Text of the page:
African Health Sciences

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Stray dog trade fuelled by dog meat consumption as a risk factor for rabies infection in Calabar, southern Nigeria

EE Ekanem, KI Eyong, EE Philip-Ephraim, ME Eyong, EB Adams, AA Asindi


Background: Rabies is a preventable zoonosis with the highest case fatality of any disease in the world. In the developing world, it is transmitted mainly by dog bites. In parts of southern Nigeria, dog meat is a delicacy.
Objective: To highlight trade in stray dogs as a major risk factor for rabies in animals and humans in south-south Nigeria.
Method: Patients admitted into the University of Calabar Teaching Hospital (UCTH) with a diagnosis of rabies between July and October 2012 were analysed for risk factors, post exposure prophylaxis (PEP), health seeking behaviour and outcome. Focused group interview were also conducted among traders/ handlers of stray dogs.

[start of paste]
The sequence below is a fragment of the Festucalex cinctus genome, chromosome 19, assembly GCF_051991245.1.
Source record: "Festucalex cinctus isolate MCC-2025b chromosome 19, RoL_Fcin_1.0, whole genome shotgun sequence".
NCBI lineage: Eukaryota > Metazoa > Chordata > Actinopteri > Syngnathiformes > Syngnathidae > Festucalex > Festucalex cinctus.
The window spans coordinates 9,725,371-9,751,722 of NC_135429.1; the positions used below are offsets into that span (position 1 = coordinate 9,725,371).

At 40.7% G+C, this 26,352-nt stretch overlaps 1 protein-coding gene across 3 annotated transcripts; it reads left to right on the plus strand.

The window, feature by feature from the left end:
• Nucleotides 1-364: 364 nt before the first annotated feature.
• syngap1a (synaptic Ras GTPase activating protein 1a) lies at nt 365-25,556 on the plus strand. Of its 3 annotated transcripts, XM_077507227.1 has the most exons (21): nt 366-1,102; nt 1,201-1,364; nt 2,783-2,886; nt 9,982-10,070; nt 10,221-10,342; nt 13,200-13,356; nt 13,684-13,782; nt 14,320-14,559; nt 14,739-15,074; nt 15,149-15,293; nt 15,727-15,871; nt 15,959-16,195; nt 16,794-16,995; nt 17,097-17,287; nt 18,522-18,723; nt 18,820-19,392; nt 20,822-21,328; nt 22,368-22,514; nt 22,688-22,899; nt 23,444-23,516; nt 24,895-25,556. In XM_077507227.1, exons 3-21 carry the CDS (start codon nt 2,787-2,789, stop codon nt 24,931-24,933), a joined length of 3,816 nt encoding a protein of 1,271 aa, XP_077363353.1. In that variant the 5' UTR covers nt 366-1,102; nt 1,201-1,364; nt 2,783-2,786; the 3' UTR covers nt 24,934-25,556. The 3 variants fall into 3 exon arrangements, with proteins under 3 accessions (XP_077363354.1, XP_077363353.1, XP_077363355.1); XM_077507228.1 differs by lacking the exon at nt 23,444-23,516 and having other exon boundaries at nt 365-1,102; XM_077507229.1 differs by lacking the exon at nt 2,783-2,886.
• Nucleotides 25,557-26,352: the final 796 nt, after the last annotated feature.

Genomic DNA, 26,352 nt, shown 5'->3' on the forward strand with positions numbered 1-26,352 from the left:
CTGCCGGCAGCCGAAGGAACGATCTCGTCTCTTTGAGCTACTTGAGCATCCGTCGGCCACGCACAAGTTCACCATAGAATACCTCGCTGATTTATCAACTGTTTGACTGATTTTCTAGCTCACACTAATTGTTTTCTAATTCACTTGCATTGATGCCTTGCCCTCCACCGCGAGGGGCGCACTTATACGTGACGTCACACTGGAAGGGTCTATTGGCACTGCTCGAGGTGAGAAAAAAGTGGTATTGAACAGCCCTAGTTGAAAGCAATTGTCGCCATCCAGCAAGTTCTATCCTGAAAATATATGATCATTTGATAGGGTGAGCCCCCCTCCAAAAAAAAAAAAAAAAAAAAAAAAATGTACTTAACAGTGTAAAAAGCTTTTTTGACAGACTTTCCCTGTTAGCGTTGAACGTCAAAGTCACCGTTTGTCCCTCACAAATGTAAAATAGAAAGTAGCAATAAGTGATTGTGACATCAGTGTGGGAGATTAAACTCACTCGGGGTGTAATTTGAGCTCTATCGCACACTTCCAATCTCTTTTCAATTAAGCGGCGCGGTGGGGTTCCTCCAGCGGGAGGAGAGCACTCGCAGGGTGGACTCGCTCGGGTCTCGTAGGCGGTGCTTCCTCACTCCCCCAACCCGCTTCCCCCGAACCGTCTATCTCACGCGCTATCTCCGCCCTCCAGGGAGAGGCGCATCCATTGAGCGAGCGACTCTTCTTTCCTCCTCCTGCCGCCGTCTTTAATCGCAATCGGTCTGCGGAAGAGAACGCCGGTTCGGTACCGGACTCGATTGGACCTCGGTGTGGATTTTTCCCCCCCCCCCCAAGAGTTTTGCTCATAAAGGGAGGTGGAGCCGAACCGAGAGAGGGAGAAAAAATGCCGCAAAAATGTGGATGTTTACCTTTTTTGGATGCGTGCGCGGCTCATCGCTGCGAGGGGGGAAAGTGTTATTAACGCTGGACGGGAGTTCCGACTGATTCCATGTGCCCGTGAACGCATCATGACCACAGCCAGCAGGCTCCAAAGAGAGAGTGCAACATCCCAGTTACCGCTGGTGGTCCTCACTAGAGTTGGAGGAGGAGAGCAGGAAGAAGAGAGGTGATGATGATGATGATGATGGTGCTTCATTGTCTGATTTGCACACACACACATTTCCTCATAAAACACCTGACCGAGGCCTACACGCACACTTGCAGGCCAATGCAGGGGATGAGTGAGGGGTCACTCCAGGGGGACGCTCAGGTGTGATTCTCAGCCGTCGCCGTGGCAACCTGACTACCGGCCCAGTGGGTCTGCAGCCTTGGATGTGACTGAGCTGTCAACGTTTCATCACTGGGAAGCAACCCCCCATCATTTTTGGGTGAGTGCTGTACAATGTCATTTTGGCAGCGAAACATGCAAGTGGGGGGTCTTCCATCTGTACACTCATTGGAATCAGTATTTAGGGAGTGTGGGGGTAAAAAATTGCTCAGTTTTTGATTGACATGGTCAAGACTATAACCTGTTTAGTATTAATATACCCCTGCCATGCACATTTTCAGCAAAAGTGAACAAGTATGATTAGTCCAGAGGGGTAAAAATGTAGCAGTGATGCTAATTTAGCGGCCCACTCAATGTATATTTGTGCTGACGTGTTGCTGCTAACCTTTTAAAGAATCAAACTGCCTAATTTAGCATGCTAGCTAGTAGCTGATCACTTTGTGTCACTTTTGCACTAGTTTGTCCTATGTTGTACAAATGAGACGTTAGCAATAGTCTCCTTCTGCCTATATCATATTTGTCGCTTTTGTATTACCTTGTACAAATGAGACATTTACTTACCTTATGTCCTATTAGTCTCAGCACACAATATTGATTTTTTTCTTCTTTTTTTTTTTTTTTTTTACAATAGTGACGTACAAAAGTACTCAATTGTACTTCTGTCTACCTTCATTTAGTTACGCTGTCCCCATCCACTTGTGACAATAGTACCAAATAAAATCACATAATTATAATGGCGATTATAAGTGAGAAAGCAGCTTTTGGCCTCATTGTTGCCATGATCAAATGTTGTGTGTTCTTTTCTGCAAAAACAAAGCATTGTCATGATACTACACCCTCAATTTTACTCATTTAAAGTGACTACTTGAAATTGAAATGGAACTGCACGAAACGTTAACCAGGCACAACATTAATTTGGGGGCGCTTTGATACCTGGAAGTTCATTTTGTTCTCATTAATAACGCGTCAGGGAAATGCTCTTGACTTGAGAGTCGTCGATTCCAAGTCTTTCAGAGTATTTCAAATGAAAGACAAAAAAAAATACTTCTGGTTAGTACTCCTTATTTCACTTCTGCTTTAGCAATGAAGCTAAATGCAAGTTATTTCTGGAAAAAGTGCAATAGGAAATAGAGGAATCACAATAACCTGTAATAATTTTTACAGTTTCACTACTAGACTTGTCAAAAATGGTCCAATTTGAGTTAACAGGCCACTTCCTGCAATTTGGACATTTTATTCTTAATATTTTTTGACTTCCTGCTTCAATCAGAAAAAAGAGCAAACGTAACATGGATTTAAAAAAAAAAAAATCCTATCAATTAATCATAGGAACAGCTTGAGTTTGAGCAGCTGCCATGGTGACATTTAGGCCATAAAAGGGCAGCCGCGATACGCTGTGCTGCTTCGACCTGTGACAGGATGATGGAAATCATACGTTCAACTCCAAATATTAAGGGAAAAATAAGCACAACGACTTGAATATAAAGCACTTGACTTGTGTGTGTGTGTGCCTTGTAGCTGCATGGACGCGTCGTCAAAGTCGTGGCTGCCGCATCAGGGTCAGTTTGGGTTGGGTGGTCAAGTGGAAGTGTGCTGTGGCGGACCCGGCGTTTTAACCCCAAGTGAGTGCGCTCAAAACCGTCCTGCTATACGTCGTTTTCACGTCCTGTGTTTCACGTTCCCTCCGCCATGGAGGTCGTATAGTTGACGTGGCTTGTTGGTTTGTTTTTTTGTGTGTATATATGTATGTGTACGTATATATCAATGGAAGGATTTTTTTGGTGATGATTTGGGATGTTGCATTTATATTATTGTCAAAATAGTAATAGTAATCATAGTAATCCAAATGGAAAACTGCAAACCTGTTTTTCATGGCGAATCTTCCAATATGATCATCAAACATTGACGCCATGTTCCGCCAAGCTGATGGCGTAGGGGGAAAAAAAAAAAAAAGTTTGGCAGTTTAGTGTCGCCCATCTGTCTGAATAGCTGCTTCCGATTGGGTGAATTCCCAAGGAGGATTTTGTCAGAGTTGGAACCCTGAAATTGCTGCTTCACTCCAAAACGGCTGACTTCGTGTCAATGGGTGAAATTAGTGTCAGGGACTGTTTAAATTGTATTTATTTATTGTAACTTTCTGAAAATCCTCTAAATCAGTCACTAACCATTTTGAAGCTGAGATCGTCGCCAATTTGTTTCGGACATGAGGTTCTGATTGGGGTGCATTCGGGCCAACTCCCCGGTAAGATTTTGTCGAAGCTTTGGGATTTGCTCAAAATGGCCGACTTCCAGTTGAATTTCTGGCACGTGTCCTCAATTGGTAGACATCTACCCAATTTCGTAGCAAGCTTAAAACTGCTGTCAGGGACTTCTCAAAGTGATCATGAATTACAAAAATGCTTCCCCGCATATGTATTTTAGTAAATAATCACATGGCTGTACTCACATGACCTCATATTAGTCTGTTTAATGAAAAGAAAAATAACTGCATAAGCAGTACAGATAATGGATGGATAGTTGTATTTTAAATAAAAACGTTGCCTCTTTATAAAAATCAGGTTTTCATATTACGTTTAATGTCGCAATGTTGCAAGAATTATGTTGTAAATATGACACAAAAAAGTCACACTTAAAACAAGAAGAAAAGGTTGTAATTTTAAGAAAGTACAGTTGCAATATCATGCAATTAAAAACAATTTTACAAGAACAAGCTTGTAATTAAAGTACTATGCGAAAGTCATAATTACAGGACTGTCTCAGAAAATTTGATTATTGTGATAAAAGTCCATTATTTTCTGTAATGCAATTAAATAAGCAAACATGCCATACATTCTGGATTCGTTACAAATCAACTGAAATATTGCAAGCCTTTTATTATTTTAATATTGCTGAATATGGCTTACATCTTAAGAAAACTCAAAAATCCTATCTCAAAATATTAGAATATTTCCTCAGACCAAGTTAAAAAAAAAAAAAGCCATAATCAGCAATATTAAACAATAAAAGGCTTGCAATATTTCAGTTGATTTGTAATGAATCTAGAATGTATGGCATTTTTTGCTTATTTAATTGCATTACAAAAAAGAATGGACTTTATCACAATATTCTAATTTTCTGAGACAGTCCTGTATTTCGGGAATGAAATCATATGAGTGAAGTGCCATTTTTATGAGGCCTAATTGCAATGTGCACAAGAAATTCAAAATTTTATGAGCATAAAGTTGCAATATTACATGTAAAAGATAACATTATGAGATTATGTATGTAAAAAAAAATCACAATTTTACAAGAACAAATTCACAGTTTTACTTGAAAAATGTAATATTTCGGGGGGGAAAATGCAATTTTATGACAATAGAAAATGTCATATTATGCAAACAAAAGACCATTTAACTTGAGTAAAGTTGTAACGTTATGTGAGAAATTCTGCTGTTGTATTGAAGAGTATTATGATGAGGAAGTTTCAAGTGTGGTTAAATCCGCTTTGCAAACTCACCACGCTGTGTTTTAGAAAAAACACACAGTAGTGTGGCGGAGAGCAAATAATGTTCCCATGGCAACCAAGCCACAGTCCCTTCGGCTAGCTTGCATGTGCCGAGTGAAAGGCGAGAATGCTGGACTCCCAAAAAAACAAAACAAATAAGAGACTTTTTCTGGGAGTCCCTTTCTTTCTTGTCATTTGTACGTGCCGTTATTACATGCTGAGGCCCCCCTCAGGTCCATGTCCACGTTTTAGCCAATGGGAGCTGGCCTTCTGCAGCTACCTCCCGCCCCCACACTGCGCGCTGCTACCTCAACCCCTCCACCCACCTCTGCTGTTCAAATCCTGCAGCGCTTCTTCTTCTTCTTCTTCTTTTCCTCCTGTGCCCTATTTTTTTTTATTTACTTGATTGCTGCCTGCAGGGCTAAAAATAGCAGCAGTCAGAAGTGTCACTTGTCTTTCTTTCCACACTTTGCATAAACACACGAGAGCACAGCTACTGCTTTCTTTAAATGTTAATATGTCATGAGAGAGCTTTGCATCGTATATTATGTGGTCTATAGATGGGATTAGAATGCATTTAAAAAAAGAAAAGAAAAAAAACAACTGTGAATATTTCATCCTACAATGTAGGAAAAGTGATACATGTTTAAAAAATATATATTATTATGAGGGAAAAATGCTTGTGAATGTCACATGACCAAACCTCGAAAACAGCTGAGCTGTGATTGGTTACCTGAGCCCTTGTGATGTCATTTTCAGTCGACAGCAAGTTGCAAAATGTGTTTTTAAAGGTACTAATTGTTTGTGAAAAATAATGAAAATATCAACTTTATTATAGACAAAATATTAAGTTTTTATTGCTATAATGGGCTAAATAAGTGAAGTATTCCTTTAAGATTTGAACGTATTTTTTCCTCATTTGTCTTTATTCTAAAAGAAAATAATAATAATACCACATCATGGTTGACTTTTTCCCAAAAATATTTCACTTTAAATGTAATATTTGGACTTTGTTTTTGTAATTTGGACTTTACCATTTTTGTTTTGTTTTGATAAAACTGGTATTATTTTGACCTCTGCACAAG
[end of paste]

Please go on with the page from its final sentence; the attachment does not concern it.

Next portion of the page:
Results: Ten cases of rabies in subjects aged 3 to 52 years were recorded in these five months period. Eight of the cases were male and apparently got infected directly or indirectly through the trade in stray dogs for human consumption. None had proper PEP and all patients died.
Conclusion: Stray dog trade, fuelled by eating of dog meat, is a risk factor for human and animal rabies in Calabar, southern Nigeria. Culling of stray dogs, control of stray dogs’ trade and public enlightenment on PEP is recommended.

African Health Sciences 2013; 13(4): 1170 - 1173
AJOL African Journals Online